Deflation Mania Peaks as Oil Freefall Ends…

Eurozone and German inflation has surprised to the upside recently against the backdrop of oil (and those euro parity forecasts) defying the consensus. We’ve seen some brutal portfolio repositioning, particularly in German bunds – the sudden burst of volatility reflects an upward shift in implied inflation expectations in recent weeks and some very crowded positioning unwinding. After the Wall Street analyst herd panicked back in February with forecasts as low as $20-30 a barrel, we suggested taking advantage of consensus bearishness to opportunistically add credit and equity E&P weightings ahead of a rally in prices and a likely M&A boom. In fact, we thought that global energy, alongside Japanese and Eurozone equities and the MSCI China, ranked among the best risk adjusted return profiles for 2015 back in December.

Oil majors having failed to book significant new reserves had been slashing capex since 2013 and have little choice but to acquire them – the Shell/BG deal will be the first of many. It looks like demand was up about 1.7m bpd y/y in Q1 versus consensus estimates of less than 1m bpd and the market is beginning to tighten even before US output growth now inevitably slows in coming months. Global output is still outrunning demand by about 1.5m bpd and record US inventories are still growing, albeit at a slowing pace.

The rally is capped by the ability of the US shale sector as the new global ‘swing producer’ to access funding at prices much above about $70/bl (at which level it would be profitable on a marginal cost basis but net cash negative and reliant on external funding) on WTI and restore output growth. We’re certainly not going to re-test last year’s highs for the foreseeable future and huge volumes stored to take advantage of what was in Q1 a very lucrative contango price curve is an overhang, but nonetheless, the end of oil’s freefall phase will change market perceptions far beyond the (outperforming) energy sector.

A resurgence in US auto mileage and recent monetary easing across emerging economies (not least China, where energy intensive fixed investment is likely bottoming near term led by Tier-1 housing) supports ongoing demand upside in coming months as US output growth slows. We expected Brent oil to reach a $70-80 trading range by year end, and the only surprise is the speed of the rally  – if sustained through this summer, it has significant asset allocation implications. Our non-consensus call in December was for the US 10-year yield to breach 2% in Q1 and 3% by Q4 (and the S&P 500 to consistently underperform the MSCI World ex US). We could see a sustained period of bond market volatility through the rest of this year, as the CPI impact of last year’s oil crash begins to drop out, as well as a shift in emerging market FX risk profiles undermining the until now highly profitable short EM commodity exporter/long importer strategy.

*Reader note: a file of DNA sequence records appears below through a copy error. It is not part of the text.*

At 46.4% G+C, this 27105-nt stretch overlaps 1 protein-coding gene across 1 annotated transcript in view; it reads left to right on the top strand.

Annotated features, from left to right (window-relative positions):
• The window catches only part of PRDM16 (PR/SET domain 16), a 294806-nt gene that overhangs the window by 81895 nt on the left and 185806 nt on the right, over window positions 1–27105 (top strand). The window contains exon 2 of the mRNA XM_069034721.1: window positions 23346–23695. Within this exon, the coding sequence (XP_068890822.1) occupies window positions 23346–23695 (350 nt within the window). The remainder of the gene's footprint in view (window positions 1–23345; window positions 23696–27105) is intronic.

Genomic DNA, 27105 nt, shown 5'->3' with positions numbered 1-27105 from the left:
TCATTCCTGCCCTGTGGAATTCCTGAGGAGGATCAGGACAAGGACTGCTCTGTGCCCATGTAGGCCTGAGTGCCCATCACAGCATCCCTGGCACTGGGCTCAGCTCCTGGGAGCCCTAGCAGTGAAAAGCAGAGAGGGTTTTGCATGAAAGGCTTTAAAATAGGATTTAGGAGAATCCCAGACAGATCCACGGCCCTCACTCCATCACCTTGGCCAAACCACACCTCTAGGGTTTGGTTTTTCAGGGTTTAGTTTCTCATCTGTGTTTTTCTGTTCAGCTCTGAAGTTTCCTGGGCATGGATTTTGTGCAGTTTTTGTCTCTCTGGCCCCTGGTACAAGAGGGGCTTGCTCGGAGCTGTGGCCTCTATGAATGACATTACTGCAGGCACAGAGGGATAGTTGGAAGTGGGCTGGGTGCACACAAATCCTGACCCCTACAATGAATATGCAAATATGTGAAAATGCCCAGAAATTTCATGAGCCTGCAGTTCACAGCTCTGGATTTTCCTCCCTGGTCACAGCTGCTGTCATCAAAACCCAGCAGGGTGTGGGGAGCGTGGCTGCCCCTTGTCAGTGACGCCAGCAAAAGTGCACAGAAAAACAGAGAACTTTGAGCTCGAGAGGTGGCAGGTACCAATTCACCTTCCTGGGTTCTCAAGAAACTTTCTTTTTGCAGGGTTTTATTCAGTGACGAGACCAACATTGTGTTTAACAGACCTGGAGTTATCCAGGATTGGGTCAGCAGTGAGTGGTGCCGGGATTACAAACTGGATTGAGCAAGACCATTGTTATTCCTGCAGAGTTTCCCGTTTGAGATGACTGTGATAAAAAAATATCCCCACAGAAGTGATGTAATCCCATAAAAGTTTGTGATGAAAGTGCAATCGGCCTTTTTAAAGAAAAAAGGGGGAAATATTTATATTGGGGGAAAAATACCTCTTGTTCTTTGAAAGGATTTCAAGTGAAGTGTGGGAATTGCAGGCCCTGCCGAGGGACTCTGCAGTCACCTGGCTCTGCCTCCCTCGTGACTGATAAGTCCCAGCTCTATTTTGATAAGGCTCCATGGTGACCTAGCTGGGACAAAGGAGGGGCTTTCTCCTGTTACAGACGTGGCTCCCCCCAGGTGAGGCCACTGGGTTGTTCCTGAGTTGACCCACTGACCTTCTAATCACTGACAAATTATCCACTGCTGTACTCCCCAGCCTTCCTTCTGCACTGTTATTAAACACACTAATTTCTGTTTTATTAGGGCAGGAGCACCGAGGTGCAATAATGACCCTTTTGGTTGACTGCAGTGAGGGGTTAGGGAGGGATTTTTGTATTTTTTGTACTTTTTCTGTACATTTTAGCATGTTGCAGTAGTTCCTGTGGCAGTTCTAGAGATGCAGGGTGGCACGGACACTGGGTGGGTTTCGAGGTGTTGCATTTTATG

The broad CRB index bears watching, because the rally in oil is being joined by other industrial commodities such as copper (which has seen its longest rally in a decade) and industrial input costs and producer price inflation (or rather deflation in many major economies) are now likely bottoming…

Does History Risk Repeating for Indonesia?

I’ve been cautious on Indonesia since late 2012, terming the country a ‘macro accident waiting to happen’ and moving underweight local equities in late Q1, but a late 1990s style capital flight crisis looks very unlikely unless local policymakers again display remarkable incompetence. So far, despite several missteps, they have retained credibility. Back in the 11th December weekly looking at Indonesia’s generous minimum wage hikes, I noted that: In 2013, there is a growing risk that either inflation lets rip or the trade deficit turns ugly. In either case, BI would be forced to hike rates to defend the IDR. Brazil offers a cautionary tale of excessive domestic consumption growth gone horribly wrong, in the absence of structural reform and infrastructure investment, with a crashing currency as the solution.’